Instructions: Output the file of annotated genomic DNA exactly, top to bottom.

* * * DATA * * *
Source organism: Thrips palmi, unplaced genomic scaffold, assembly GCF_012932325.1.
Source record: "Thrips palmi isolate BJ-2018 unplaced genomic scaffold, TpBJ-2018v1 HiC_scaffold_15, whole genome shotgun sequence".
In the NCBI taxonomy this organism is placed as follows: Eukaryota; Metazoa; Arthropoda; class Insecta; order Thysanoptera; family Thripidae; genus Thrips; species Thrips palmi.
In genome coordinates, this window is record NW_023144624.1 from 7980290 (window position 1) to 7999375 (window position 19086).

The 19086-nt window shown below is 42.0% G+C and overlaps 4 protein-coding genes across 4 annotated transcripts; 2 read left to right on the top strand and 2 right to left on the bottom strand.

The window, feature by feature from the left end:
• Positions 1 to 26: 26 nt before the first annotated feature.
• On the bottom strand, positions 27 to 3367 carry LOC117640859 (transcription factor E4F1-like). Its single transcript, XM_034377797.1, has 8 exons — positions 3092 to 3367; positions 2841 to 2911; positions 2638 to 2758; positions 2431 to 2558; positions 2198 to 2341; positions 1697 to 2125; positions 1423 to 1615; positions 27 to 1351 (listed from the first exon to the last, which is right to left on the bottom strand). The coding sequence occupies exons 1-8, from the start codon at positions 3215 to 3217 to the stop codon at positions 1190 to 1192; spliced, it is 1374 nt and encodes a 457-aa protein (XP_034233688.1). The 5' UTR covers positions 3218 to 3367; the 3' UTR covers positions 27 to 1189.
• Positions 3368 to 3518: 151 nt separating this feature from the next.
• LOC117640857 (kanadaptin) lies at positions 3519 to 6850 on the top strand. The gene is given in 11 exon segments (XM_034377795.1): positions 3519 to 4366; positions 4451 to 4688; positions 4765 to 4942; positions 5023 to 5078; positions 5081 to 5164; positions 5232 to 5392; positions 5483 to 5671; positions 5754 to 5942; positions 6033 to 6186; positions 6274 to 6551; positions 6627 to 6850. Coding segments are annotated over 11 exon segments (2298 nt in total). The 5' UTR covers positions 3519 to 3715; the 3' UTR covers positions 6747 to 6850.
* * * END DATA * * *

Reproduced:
Source organism: Thrips palmi, unplaced genomic scaffold, assembly GCF_012932325.1.
Source record: "Thrips palmi isolate BJ-2018 unplaced genomic scaffold, TpBJ-2018v1 HiC_scaffold_15, whole genome shotgun sequence".
In the NCBI taxonomy this organism is placed as follows: Eukaryota; Metazoa; Arthropoda; class Insecta; order Thysanoptera; family Thripidae; genus Thrips; species Thrips palmi.
In genome coordinates, this window is record NW_023144624.1 from 7980290 (window position 1) to 7999375 (window position 19086).

The 19086-nt window shown below is 42.0% G+C and overlaps 4 protein-coding genes across 4 annotated transcripts; 2 read left to right on the top strand and 2 right to left on the bottom strand.

The window, feature by feature from the left end:
• Positions 1 to 26: 26 nt before the first annotated feature.
• On the bottom strand, positions 27 to 3367 carry LOC117640859 (transcription factor E4F1-like). Its single transcript, XM_034377797.1, has 8 exons — positions 3092 to 3367; positions 2841 to 2911; positions 2638 to 2758; positions 2431 to 2558; positions 2198 to 2341; positions 1697 to 2125; positions 1423 to 1615; positions 27 to 1351 (listed from the first exon to the last, which is right to left on the bottom strand). The coding sequence occupies exons 1-8, from the start codon at positions 3215 to 3217 to the stop codon at positions 1190 to 1192; spliced, it is 1374 nt and encodes a 457-aa protein (XP_034233688.1). The 5' UTR covers positions 3218 to 3367; the 3' UTR covers positions 27 to 1189.
• Positions 3368 to 3518: 151 nt separating this feature from the next.
• LOC117640857 (kanadaptin) lies at positions 3519 to 6850 on the top strand. The gene is given in 11 exon segments (XM_034377795.1): positions 3519 to 4366; positions 4451 to 4688; positions 4765 to 4942; positions 5023 to 5078; positions 5081 to 5164; positions 5232 to 5392; positions 5483 to 5671; positions 5754 to 5942; positions 6033 to 6186; positions 6274 to 6551; positions 6627 to 6850. Coding segments are annotated over 11 exon segments (2298 nt in total). The 5' UTR covers positions 3519 to 3715; the 3' UTR covers positions 6747 to 6850.